If you want to make certain that your embedded system is hack proof, don’t take it out of the box.


It may sound harsh, but there is truth to that statement. People hack, or try to hack, systems for a variety of reasons: for the intellectual challenge, monetary rewards, and theft of data are just the tip of the iceberg. Ultimately, the risk associated with loss determines how much effort must be applied to securing the system from malicious hackers.


Sophisticated hacks are often considered the ultimate scam to thwart. But the facts are that hackers will often seek out the lowest technology solution that will allow them to break a system. Often times the low tech hack can be a light designed to fool internal circuitry, an analog of the car door jimmy used to retrieve car keys that have been locked in a car, a barrier to prevent an interlock from closing, and dozens of other ingenious solutions each aimed at causing the system to fail in some manner that benefits the hacker.  Anticipating and protecting against physical attacks on an embedded system can be  a challenge for developers – and one that’s best left to experienced physical/mechanical designers.


Every system can be hacked. The question is the level of difficulty and the cost associated with the hack. Physical hacks can be made more difficult by many decisions, including encapsulating electronic circuitry, eliminating obvious physical interlock switches, and creating a protocol for technician access to the inner workings of the system. These and other techniques all serve to increase the difficulty in physically hacking an embedded system.

Electronic hacking seeks to gain unauthorized access to the system. Generally these hacks fall into categories:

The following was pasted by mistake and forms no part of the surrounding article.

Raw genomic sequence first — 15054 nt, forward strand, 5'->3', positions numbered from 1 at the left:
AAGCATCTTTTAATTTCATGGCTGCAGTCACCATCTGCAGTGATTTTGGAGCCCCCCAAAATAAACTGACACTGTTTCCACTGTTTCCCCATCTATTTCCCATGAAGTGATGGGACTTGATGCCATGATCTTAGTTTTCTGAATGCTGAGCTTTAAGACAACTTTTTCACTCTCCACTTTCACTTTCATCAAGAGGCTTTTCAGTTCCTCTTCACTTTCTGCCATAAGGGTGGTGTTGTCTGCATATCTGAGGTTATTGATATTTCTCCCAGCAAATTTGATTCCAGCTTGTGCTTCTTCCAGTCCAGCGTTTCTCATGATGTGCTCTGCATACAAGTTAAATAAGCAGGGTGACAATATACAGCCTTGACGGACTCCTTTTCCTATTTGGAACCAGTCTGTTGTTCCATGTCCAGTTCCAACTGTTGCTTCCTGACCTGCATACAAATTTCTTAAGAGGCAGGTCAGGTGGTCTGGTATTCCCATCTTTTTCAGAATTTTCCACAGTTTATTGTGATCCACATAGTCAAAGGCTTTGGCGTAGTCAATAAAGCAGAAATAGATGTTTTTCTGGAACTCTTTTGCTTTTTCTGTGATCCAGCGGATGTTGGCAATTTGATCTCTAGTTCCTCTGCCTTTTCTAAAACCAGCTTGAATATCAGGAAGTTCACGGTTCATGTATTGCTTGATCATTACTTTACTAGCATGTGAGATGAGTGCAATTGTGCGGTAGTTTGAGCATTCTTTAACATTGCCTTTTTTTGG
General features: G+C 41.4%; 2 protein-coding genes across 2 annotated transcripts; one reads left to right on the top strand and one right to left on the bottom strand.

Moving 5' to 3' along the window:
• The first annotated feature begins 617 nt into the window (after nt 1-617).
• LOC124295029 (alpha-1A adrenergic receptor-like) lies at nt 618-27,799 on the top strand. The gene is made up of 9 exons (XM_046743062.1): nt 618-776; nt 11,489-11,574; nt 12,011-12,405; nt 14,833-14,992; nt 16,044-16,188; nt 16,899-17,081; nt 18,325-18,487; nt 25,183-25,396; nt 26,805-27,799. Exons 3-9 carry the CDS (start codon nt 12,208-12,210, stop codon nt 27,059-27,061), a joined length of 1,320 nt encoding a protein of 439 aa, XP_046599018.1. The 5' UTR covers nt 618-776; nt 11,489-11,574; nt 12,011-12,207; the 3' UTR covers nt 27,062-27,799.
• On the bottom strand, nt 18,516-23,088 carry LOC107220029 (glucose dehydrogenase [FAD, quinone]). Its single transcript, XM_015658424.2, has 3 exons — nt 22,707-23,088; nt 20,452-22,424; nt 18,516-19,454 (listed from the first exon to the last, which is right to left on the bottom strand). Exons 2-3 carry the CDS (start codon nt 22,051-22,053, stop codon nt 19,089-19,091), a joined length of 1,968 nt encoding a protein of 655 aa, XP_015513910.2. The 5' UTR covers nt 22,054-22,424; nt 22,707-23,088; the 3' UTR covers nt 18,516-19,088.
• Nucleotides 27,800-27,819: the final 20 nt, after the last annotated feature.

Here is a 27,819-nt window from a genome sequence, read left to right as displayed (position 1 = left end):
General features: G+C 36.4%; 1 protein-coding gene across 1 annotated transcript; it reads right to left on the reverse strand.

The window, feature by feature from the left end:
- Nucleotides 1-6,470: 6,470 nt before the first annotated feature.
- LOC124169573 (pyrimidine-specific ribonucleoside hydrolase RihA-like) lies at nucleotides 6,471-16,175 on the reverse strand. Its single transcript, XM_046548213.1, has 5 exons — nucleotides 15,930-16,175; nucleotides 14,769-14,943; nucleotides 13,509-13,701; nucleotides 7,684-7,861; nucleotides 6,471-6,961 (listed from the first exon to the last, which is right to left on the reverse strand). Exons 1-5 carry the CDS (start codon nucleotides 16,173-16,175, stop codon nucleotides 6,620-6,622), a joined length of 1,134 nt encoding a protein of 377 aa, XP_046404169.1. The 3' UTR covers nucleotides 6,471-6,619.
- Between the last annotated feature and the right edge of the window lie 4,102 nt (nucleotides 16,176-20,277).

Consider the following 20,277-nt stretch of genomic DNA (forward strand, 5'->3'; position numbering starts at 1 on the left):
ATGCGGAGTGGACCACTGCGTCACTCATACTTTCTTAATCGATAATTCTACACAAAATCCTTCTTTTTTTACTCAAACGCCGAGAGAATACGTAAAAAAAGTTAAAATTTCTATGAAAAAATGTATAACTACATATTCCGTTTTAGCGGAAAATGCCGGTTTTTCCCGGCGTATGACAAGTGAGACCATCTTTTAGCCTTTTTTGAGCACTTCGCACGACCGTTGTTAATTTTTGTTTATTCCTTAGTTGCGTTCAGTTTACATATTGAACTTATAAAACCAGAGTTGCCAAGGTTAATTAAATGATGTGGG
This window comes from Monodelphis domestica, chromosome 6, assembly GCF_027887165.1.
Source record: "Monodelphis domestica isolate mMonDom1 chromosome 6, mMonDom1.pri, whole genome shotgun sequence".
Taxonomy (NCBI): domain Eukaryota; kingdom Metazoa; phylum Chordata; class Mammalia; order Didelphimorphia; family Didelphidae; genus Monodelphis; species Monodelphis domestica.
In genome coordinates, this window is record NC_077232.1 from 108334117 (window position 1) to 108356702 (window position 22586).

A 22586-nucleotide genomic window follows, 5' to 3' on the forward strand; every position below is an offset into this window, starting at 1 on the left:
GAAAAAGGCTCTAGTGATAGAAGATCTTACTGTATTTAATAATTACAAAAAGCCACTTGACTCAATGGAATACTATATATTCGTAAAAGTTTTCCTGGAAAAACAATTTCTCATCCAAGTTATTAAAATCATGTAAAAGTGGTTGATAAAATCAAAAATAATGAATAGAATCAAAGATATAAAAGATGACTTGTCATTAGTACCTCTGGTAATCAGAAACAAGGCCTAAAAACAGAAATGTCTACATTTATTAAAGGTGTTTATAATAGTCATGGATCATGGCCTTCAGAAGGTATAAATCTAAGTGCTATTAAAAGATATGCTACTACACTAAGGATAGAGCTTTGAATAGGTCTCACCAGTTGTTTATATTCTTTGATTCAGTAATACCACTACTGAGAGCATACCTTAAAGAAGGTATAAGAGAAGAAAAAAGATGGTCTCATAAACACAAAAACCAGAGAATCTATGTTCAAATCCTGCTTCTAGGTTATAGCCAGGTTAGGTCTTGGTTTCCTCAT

• Forcing the system to enter into an unanticipated state by entering a non-permissible data sequence.
  • Exploiting known standard software deficiencies is the most focused on vulnerability for many hackers. Unexpectedly, Open Source is not more susceptible to this type of exploit because there are often thousands of professional programmers looking at the code and installing it in production systems.  But regardless of the source, the ultimate responsibility for system security lies with the developers.
  • Theft of test equipment or actual embedded hardware aimed at gaining direct access to the internal software to find vulnerabilities.
  • “Social engineering” (theft) of user IDs and pass codes to gain access to the system.
  • Addition of snooping hardware to the installed embedded system to gain information.


Broadly speaking, embedded software security falls into groups:


  • Underlying Operating System
  • Security of System updates
  • External communications
  • Data security
  • Authorized personnel access
  • Intrusion detection
  • Application security




I’ve previously written in these blogs about specific Operating Systems (OS) and some of the security features that they offer. Security isn’t the only aspect of an OS that’s important. Equally important is the correctness of the OS because one of the major attacks to break into systems relies on exploiting errors caused by programming faults in the OS. Choosing an OS that is certified through one of the accepted standards is one hedge against that class of entry for a hacker.   Aerospace is one of the industries that has a series of certifications for OSes and software development tools. Aerospace Certified Real Time Operating Systems (RTOSes) are available from Green Hills Software, Inc (1), QNX(2), and Wind River Systems(3). Green Hills offers a specific high reliability aerospace package called the Integrity RTOS. Wind River also provides an aerospace platform  that conforms to many of the world’s standards for critical avionics systems including RTCA DO-178B, EUROCAE ED-12B (“Software Considerations in Airborne Systems and Equipment Certification”),  IEC 61508 http://www.iec.ch/functionalsafety/and other related software standards. LinuxWorks®(4) offers several versions of the Linux OS including LynuxSecure™that is described briefly in a previous blog. Validation of the OS ranges from DO-178B to other industry practices.